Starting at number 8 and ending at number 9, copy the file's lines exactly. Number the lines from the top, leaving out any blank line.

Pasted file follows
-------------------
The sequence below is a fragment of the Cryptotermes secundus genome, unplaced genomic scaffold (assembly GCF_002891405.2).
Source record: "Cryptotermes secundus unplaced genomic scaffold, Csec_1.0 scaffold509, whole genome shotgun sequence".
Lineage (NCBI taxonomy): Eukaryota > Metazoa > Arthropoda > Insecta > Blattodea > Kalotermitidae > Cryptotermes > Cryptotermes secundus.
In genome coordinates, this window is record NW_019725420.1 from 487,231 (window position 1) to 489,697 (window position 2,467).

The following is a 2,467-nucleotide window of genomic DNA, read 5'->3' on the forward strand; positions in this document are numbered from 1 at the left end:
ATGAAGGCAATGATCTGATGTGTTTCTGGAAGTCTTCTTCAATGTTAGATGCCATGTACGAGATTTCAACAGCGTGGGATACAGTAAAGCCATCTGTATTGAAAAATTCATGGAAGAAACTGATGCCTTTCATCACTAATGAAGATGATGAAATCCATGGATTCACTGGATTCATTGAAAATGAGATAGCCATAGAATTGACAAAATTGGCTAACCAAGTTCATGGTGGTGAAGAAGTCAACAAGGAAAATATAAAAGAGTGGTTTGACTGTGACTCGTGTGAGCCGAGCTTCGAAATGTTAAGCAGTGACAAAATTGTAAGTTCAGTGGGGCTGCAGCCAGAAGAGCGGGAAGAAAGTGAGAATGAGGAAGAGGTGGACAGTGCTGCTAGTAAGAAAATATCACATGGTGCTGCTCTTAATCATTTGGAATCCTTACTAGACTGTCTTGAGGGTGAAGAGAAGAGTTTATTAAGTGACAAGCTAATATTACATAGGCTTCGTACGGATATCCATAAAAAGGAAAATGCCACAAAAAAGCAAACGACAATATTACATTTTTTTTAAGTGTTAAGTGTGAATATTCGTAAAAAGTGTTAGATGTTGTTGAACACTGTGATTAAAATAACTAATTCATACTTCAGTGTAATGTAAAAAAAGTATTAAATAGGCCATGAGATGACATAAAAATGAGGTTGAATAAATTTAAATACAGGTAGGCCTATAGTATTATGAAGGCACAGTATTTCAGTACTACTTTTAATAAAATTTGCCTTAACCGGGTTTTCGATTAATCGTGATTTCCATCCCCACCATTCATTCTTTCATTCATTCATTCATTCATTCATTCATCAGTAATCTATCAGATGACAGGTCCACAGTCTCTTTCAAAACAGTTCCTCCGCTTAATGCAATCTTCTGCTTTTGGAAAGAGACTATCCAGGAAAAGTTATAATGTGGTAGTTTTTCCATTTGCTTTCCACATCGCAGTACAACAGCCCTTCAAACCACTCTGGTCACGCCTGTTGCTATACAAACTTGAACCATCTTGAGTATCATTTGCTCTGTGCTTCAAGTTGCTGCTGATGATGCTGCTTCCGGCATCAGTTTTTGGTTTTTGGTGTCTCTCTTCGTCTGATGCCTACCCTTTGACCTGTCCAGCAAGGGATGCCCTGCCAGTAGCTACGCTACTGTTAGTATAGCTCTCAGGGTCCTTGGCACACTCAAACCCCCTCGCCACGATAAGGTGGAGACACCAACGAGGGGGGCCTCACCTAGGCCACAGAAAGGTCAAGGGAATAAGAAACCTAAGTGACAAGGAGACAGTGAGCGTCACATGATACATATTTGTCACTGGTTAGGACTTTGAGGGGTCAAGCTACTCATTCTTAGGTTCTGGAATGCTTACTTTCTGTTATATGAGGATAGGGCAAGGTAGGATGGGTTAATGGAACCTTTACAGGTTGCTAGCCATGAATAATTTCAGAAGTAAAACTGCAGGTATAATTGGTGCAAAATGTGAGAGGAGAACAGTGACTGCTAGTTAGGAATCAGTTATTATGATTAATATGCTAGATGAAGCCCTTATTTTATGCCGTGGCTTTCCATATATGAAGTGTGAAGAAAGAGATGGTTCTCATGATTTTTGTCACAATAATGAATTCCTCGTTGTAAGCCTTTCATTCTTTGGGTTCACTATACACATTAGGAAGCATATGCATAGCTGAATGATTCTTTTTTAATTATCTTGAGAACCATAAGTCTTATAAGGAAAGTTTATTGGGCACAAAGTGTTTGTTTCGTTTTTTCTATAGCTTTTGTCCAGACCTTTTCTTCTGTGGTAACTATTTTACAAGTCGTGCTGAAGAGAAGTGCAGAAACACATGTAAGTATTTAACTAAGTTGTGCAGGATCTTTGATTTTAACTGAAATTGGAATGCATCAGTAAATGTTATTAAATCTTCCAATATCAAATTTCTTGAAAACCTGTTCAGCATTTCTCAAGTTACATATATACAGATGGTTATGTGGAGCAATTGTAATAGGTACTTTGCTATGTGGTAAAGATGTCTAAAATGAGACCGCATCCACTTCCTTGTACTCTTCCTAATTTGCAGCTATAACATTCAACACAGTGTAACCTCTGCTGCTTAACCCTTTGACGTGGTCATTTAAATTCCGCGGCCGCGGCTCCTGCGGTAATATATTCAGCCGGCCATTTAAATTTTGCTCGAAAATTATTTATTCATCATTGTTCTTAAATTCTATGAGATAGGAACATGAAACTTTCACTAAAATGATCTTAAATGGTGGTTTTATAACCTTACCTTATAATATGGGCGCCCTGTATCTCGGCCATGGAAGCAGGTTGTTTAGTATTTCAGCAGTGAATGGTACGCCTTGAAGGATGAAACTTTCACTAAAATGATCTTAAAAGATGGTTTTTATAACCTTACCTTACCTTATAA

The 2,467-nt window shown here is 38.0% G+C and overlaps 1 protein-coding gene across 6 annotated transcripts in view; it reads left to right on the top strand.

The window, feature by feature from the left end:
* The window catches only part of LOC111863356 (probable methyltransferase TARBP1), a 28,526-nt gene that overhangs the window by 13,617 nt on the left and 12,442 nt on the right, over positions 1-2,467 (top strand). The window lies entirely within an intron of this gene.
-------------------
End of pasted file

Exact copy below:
The window, feature by feature from the left end:
* The window catches only part of LOC111863356 (probable methyltransferase TARBP1), a 28,526-nt gene that overhangs the window by 13,617 nt on the left and 12,442 nt on the right, over positions 1-2,467 (top strand). The window lies entirely within an intron of this gene.